As the VP of research and development, Eduardo Ross leads his team at ASNA to provide products and services to bolster technology and system implementation for companies.
At the core of innovation is intellectual curiosity fueled by a passion for pursuing bold ideas with the ultimate goal of making society better. Founded in 1982, ASNA has been an industry leader offering cutting-edge solutions and a full complement of integrated software and services to elevate IBM i report program generator (RPG) assets.
IBM i is an operating system designed to reduce the need for intervention from IT for configuring and reporting. ASNA specializes in bringing IBM i assets forward to enhance web UI, connect and migrate mobile devices, and modernize IBM i RPG assets.
For Eduardo Ross, VP of research and development at ASNA, problem-solving is rooted in both his own identity and that of ASNA. TXi caught up with Ross to learn more about him, the future of innovation, and how ASNA is a reflection of what emerges when collaborative knowledge and application of skills come together.
Providing the Tools To Create Solutions
Ross has enjoyed a long and fruitful career at ASNA, joining the company in 1987. As he earned a bachelor's degree in computer science and a master's degree in Information Systems from the Monterey Institute of Technology, computers had always piqued his interest.
"I always wanted to develop tools and products. More for the computer, that was my angle."
After completing his studies and a stint as a computer science professor, Ross joined the ASNA team with a shared vision.
"That's the angle of our company. We don't develop software for end-users; we develop software for software developers. Think of it like this, we didn't create furniture; rather, we built the tools for the carpenters to build the furniture."
Providing the tools and resources for others to thrive contributes to the success of ASNA.
"Our customers are other programmers. And those programmers are doing the real work because those are the [people] who are writing the accounts receivables and the payroll applications, and the order entry on the web. They are the ones that address the real needs of society. We provide the tools and services to them or to their departments, which then enables them to do all this other work, which is the work that is worthwhile."
Innovation Can't Exist Without Collaboration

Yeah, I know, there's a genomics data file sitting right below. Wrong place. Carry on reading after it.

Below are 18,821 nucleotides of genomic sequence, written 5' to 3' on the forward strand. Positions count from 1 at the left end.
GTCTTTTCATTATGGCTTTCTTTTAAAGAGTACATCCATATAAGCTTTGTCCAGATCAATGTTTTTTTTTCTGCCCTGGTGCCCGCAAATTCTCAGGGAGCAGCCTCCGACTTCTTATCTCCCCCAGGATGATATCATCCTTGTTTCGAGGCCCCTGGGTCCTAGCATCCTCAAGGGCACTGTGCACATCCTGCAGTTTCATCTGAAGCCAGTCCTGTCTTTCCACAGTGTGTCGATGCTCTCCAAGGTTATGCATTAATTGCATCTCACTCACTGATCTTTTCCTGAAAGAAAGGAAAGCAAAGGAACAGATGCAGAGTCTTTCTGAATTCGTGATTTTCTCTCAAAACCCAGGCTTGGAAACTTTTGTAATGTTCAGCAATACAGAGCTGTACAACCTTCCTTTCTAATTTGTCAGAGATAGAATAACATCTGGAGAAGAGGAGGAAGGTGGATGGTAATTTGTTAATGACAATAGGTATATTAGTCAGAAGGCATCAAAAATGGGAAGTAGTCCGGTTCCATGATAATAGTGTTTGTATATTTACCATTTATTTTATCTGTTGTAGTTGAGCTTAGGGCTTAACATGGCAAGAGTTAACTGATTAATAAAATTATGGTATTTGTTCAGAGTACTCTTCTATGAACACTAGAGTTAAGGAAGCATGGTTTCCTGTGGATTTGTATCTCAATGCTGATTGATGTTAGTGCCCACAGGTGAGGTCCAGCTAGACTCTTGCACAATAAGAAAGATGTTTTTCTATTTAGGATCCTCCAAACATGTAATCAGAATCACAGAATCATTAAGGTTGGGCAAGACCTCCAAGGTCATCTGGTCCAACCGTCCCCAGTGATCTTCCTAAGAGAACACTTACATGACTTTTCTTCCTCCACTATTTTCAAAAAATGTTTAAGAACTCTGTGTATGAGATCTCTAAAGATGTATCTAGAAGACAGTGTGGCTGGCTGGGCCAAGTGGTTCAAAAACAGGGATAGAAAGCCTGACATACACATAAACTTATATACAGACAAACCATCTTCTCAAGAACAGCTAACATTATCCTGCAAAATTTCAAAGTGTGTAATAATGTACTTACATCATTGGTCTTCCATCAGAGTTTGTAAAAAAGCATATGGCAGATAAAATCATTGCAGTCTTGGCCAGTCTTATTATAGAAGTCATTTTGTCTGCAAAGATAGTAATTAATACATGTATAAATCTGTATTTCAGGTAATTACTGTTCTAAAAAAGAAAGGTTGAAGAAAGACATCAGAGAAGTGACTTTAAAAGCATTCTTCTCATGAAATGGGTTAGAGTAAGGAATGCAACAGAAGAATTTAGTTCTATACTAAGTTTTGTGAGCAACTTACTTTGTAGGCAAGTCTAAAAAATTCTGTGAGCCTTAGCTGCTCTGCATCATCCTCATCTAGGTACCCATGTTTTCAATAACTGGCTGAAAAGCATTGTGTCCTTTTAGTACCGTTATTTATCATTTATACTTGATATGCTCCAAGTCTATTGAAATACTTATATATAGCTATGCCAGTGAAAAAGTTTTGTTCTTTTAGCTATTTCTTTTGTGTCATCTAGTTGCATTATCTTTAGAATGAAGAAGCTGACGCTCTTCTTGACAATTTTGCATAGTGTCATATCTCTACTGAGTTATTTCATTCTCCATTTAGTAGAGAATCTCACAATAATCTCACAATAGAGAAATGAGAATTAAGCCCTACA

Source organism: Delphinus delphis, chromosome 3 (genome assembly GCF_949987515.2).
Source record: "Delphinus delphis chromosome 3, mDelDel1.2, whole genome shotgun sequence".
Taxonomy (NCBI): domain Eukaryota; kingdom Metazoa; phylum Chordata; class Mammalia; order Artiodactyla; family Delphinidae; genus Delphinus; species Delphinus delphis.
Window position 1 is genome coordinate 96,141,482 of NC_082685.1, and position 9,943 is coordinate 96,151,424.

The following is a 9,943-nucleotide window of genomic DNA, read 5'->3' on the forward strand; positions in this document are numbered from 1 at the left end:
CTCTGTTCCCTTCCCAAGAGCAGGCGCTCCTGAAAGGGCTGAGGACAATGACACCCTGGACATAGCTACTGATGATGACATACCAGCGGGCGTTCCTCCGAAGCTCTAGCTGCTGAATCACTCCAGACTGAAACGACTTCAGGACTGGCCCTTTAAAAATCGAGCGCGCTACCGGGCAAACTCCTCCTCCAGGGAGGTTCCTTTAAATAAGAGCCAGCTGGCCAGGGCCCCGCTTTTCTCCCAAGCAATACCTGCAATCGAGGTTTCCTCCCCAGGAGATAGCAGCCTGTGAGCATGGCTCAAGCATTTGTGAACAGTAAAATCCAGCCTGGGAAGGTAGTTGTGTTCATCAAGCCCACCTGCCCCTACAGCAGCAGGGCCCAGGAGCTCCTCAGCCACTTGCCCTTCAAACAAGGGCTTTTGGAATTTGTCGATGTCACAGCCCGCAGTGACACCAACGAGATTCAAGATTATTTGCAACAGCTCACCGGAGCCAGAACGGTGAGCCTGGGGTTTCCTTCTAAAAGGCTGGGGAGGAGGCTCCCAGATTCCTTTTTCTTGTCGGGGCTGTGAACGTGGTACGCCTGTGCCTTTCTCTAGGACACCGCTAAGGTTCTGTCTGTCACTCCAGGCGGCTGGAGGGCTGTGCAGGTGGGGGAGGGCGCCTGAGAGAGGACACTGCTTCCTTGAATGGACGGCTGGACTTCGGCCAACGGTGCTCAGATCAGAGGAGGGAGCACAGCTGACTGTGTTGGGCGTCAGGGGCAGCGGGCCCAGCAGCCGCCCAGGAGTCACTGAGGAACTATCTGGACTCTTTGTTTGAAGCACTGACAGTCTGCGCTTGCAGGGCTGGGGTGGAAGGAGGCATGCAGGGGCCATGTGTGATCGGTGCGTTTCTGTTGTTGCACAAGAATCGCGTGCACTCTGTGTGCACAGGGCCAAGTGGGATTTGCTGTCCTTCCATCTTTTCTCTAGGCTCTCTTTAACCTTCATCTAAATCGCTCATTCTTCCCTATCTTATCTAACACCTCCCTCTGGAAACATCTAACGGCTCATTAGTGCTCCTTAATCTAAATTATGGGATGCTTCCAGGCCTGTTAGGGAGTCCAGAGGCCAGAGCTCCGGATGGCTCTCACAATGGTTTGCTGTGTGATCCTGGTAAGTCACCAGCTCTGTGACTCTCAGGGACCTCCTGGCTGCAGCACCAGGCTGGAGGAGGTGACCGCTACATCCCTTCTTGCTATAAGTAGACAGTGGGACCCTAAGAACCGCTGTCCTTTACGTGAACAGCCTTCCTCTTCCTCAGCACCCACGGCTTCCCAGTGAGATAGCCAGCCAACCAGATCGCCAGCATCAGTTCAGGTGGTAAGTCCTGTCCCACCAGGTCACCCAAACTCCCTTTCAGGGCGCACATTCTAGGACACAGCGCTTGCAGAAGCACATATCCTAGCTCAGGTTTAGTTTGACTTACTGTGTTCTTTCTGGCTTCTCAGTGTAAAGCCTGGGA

Ross's enthusiasm for collaboration through innovation is evident.
"There's a resurgence, I think, of people, a lot of very bright people, going back into producing or innovating the computer field itself."
His insight points to a focus on fundamentals when discussing ASNA's place as an industry leader and innovating how companies work with technology throughout its 30-year history.
"There are two parts there, and one is our customers' needs, and the other is intellectual curiosity. So, it's like we have external and internal drivers."
Working in tandem, ASNA teams operate with a common goal in mind.
"Our sales and management departments present us with a problem that's out there. We see what the problem is and think, 'how can this be solved?' So, that's one of our drivers. And then we have the curiosity of the developers, our own engineers. That's when some of the real innovation occurs. Not just in the lab, but what will be useful for society."
Equally important, like all business models, is the ability to keep up with and surpass competitors.
"Recognizing that there is competition is another big motivator for innovation. We see our competitors doing things, and it motivates us to say we can do better."
Technology Is Limitless Through Shared Knowledge
With a finger on the pulse of technology, Ross sees emerging trends pointing toward a more unified vision for how technology operates with business operations.
"I definitely see a turn toward more collaboration…a lot more. There's a big movement in our world of open source, where people are creating things and sharing the source code."
Through widespread collaboration, a shared knowledge yielding new and fresh ideas emerges.
"We have 25 years of history saying, 'no, just give me the part that the computer understands.' [Now its] give me the part that the human developer wrote, so I can understand it as another developer and enhance it."
Looking for more information?
View the first episode of TXi Presents: Business Around the Table with Jason Halsey to experience Ross's story further.